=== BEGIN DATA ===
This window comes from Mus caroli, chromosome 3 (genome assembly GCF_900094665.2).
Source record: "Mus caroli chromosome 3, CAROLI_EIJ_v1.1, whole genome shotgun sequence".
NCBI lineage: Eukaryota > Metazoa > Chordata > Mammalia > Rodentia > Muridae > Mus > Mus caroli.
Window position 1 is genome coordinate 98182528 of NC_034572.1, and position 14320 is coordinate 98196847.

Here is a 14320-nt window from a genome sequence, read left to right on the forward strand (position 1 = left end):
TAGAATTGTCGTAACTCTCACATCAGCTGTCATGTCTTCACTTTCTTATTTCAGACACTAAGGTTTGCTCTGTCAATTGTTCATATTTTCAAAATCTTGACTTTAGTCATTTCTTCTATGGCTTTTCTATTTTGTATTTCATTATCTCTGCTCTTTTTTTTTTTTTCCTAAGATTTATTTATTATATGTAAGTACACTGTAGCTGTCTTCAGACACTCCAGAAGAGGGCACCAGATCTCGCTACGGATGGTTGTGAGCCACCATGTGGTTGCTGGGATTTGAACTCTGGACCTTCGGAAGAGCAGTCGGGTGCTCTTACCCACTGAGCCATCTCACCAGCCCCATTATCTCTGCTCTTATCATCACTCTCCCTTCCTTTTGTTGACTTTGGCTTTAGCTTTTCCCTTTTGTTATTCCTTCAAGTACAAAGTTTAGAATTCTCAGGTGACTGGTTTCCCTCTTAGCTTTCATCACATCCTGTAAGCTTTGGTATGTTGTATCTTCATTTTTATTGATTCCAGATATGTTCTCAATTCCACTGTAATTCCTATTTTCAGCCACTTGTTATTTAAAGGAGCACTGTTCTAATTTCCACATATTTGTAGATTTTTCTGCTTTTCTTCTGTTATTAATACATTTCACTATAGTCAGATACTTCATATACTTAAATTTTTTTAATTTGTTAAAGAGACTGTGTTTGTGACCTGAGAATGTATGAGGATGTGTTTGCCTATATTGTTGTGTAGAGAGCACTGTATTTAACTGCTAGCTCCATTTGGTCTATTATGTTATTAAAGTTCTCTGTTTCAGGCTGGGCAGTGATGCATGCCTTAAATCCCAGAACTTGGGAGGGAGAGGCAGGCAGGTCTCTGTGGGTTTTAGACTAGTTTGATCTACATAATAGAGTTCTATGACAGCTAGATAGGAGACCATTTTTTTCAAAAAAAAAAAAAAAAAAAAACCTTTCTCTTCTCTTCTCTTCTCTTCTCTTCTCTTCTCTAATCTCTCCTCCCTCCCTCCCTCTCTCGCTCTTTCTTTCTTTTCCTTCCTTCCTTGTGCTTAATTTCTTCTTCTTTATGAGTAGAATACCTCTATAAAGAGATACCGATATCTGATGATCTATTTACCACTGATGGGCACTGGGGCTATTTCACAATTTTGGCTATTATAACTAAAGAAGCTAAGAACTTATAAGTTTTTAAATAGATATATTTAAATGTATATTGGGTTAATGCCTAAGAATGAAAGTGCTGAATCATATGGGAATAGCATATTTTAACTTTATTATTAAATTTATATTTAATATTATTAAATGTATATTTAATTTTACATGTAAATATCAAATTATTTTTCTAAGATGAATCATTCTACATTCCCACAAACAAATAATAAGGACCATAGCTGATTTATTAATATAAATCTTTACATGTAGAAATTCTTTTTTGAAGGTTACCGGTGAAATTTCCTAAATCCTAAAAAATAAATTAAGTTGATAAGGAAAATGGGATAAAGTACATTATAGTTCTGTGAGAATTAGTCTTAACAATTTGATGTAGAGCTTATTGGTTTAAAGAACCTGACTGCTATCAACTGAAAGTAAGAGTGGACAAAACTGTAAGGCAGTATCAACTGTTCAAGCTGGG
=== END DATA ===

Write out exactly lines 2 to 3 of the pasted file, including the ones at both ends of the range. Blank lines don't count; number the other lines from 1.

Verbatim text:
Source record: "Mus caroli chromosome 3, CAROLI_EIJ_v1.1, whole genome shotgun sequence".
NCBI lineage: Eukaryota > Metazoa > Chordata > Mammalia > Rodentia > Muridae > Mus > Mus caroli.